It started out as a good news story – New Hampshire’s bobcat population is healthy and growing.

At one time, there was a bounty offered for bobcats in New Hampshire, and they were actively sought by hunters with dogs and trappers. Their numbers dwindled until 1989 the state fish and game people put an end to the practice.

Now, following a four-year study by researchers from the University of New Hampshire, the good news is Lynx Rufus has made a comeback.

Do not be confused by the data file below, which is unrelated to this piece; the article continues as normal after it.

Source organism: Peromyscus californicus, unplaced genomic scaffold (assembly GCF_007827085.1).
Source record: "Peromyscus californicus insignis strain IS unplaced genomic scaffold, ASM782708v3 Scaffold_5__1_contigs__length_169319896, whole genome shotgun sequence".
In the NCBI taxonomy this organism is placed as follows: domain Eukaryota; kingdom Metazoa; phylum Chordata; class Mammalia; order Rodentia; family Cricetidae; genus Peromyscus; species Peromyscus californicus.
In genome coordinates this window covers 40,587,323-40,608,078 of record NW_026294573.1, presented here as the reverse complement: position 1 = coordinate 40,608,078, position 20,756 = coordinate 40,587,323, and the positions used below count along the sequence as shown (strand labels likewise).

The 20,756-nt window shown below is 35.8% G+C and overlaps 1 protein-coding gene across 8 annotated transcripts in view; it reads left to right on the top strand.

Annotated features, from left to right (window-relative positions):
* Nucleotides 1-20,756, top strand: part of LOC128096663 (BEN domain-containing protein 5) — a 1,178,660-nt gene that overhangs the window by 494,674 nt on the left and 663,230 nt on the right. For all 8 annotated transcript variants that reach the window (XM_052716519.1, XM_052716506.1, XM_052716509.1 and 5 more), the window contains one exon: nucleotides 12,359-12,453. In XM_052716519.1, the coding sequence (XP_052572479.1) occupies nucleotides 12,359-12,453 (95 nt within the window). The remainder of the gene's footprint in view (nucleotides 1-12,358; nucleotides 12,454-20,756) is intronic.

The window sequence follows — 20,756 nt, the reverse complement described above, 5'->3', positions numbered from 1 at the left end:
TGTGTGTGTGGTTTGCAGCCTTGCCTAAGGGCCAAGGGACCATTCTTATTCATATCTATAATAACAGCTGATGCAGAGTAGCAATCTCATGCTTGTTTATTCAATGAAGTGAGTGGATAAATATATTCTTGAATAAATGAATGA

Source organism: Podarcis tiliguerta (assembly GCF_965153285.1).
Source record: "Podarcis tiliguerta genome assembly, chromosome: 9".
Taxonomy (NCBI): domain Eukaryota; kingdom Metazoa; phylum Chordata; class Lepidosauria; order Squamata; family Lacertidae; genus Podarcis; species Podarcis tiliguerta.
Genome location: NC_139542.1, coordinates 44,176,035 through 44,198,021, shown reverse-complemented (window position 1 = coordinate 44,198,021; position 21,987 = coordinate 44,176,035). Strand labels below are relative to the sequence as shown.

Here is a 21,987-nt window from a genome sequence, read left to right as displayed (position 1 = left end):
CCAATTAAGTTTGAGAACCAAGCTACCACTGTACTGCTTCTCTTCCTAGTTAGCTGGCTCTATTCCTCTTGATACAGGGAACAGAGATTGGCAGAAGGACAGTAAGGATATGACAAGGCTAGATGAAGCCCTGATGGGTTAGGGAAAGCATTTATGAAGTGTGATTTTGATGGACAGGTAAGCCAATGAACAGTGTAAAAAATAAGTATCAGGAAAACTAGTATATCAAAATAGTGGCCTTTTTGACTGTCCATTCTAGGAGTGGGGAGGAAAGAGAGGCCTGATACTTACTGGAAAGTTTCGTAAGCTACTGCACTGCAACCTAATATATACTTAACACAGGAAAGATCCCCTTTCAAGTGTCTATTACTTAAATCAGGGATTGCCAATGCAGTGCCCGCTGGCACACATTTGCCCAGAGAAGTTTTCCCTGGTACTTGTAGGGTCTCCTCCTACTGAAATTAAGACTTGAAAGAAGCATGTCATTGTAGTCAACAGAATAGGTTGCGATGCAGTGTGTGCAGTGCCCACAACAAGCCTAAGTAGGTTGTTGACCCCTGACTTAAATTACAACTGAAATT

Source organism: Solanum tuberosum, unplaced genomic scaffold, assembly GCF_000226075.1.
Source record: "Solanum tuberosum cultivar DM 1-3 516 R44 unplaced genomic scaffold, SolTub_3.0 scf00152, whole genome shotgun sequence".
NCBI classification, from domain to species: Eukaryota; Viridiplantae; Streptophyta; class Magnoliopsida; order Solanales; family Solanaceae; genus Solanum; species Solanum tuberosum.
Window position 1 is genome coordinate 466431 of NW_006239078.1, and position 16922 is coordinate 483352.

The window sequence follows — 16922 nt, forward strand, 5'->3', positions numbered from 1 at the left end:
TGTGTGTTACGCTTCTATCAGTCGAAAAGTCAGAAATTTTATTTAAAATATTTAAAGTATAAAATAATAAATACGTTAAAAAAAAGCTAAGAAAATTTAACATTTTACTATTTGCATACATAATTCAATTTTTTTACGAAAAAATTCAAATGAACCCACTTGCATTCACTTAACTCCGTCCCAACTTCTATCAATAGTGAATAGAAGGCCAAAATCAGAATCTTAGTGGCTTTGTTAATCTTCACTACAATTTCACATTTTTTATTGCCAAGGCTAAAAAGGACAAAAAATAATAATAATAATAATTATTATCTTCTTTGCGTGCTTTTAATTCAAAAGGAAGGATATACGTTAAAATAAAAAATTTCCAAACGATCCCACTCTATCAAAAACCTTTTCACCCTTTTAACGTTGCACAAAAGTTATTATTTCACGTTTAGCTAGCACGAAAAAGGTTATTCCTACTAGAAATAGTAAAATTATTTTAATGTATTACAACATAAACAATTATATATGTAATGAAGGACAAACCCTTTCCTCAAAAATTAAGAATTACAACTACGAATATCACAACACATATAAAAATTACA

The bad news is that the fish and game people are thinking about opening a trapping season for the bobcat. But why?

No firm numbers are available, but while the population is healthy, it’s not like they’re becoming a nuisance like coyote or deer. Also, bobcats are notoriously elusive, preferring rocky ledges, dense swamps, and young forests with dense underbrush.

Mostly they feed on rabbits and mice. So it’s not like they’re attacking pets or livestock.

But their pelts are valuable, and that’s the only reason trappers want them.

It’s a shame to think that these beautiful animals were able to make a comeback, only to wind up being worn by someone.

Hopefully the New Hampshire fish and game people will re-think this idea.